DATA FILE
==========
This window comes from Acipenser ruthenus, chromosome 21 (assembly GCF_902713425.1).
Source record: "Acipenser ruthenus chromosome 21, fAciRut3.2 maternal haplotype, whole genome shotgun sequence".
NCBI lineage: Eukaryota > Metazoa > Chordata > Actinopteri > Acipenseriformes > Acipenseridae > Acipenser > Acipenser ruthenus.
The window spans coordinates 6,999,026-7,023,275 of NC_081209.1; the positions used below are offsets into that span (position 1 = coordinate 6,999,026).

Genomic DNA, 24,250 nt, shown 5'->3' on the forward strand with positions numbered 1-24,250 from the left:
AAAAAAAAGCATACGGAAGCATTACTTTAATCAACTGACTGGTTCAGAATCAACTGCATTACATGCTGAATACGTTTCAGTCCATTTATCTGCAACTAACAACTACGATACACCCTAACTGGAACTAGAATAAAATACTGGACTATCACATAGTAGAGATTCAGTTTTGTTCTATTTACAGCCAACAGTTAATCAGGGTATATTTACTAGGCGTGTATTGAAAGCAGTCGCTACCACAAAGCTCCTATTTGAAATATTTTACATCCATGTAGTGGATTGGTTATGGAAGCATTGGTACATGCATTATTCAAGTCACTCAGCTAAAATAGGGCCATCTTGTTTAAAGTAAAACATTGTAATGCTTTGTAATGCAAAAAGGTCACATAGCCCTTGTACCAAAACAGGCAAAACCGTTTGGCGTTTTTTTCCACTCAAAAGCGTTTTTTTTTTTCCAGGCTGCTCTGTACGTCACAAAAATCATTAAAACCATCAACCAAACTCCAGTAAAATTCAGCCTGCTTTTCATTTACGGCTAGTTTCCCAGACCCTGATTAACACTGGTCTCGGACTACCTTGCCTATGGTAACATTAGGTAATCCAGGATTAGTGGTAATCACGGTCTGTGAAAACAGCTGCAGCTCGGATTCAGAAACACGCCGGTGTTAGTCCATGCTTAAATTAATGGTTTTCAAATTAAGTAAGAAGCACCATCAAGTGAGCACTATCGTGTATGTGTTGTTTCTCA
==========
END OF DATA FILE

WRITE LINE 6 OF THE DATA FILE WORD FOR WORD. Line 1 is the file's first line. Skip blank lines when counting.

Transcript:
AAAAAAAAGCATACGGAAGCATTACTTTAATCAACTGACTGGTTCAGAATCAACTGCATTACATGCTGAATACGTTTCAGTCCATTTATCTGCAACTAACAACTACGATACACCCTAACTGGAACTAGAATAAAATACTGGACTATCACATAGTAGAGATTCAGTTTTGTTCTATTTACAGCCAACAGTTAATCAGGGTATATTTACTAGGCGTGTATTGAAAGCAGTCGCTACCACAAAGCTCCTATTTGAAATATTTTACATCCATGTAGTGGATTGGTTATGGAAGCATTGGTACATGCATTATTCAAGTCACTCAGCTAAAATAGGGCCATCTTGTTTAAAGTAAAACATTGTAATGCTTTGTAATGCAAAAAGGTCACATAGCCCTTGTACCAAAACAGGCAAAACCGTTTGGCGTTTTTTTCCACTCAAAAGCGTTTTTTTTTTTCCAGGCTGCTCTGTACGTCACAAAAATCATTAAAACCATCAACCAAACTCCAGTAAAATTCAGCCTGCTTTTCATTTACGGCTAGTTTCCCAGACCCTGATTAACACTGGTCTCGGACTACCTTGCCTATGGTAACATTAGGTAATCCAGGATTAGTGGTAATCACGGTCTGTGAAAACAGCTGCAGCTCGGATTCAGAAACACGCCGGTGTTAGTCCATGCTTAAATTAATGGTTTTCAAATTAAGTAAGAAGCACCATCAAGTGAGCACTATCGTGTATGTGTTGTTTCTCA